5. The flowmeter of claim 2, wherein the distance W of a point on said vibration tube where the curvature is greatest from said reference axis substantially falls within the range of 0.01≦W/L≦0.01, wherein L indicates the overall length of said vibration tube.
6. A Coriolis mass flowmeter, comprising:
a vibration tube through which a fluid to be measured flows so that the flow of the fluid in cooperation with angular vibration of said vibration tube generates Coriolis force which causes vibratory deformation of said vibration tube;
wherein said vibration tube includes:
a branching portion where the flow of said fluid branches into first and second channels;
a merging portion where said first and second channels merge in each other;
a first branch tube defining said first channel, said first branch tube having a curved configuration with three inflection points and point symmetrical with respect to a first median point which is between a first upstream fixed end near said branching portion and leading to said first channel and a first downstream fixed end near said merging portion and leading from said first channel;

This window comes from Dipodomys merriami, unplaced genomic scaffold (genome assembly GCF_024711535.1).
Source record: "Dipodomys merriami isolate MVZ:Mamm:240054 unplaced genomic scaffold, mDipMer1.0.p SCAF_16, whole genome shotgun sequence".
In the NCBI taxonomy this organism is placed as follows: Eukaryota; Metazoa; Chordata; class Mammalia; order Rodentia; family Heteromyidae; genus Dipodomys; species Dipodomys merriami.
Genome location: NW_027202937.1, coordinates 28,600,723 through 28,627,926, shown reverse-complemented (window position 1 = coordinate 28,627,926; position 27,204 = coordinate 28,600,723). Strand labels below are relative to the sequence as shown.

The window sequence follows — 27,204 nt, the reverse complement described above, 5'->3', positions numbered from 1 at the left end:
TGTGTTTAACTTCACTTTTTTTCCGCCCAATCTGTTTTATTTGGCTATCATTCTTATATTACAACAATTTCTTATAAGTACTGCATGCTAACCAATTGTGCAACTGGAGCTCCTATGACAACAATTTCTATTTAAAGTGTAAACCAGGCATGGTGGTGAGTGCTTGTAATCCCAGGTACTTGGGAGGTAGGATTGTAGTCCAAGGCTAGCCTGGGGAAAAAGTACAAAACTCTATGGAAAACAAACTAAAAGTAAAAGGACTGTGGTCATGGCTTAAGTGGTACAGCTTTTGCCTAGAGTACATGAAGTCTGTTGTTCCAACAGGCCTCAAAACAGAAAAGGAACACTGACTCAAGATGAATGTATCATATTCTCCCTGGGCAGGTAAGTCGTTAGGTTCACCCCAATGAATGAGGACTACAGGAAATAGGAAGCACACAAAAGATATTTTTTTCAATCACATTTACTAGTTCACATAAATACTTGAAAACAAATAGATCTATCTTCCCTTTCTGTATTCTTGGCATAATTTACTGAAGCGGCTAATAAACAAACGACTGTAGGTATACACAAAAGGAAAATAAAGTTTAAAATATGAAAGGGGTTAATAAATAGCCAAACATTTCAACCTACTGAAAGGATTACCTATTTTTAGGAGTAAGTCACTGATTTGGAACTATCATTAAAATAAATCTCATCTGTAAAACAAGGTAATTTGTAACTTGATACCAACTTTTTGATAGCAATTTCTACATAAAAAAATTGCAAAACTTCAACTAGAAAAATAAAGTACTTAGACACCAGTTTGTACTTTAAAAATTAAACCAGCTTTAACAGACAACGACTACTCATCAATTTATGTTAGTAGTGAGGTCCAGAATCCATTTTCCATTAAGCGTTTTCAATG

a second branch tube defining said second channel having one end connected to said branching portion and the other end connected to said merging portion, and having the same configuration as said first branch tube, said second branch tube extending in parallel with said first branch tube;
said Coriolis mass flowmeter further comprising:
oscillators fixed to said first and second branch tubes for oscillating said first and second branch tubes in such a manner that each point on said first branch tube performs simple harmonic oscillation on an arc of a predetermined radius from a first reference axis which is the straight line which interconnects said first upstream fixed end and said first downstream fixed end, while each point on said second branch tube performs simple harmonic oscillation on an arc of a predetermined radius from a second reference axis which is the straight line which interconnects a second upstream fixed end and a second downstream fixed end, and that said first and second branch tubes are in plane symmetry with respect to a reference plane which is at an equal distance from a first plane containing said first branch tube and a second plane which is parallel to said first plane and contains said second branch tube; and
vibration sensors fixed to said first and second branch tubes, for sensing vibration of said first and second branch tube; wherein
lead lines from said oscillators or from said vibration sensors are led externally of said mass flowmeter through said median points, through said upstream fixed ends, or through said downstream fixed ends; and further comprising: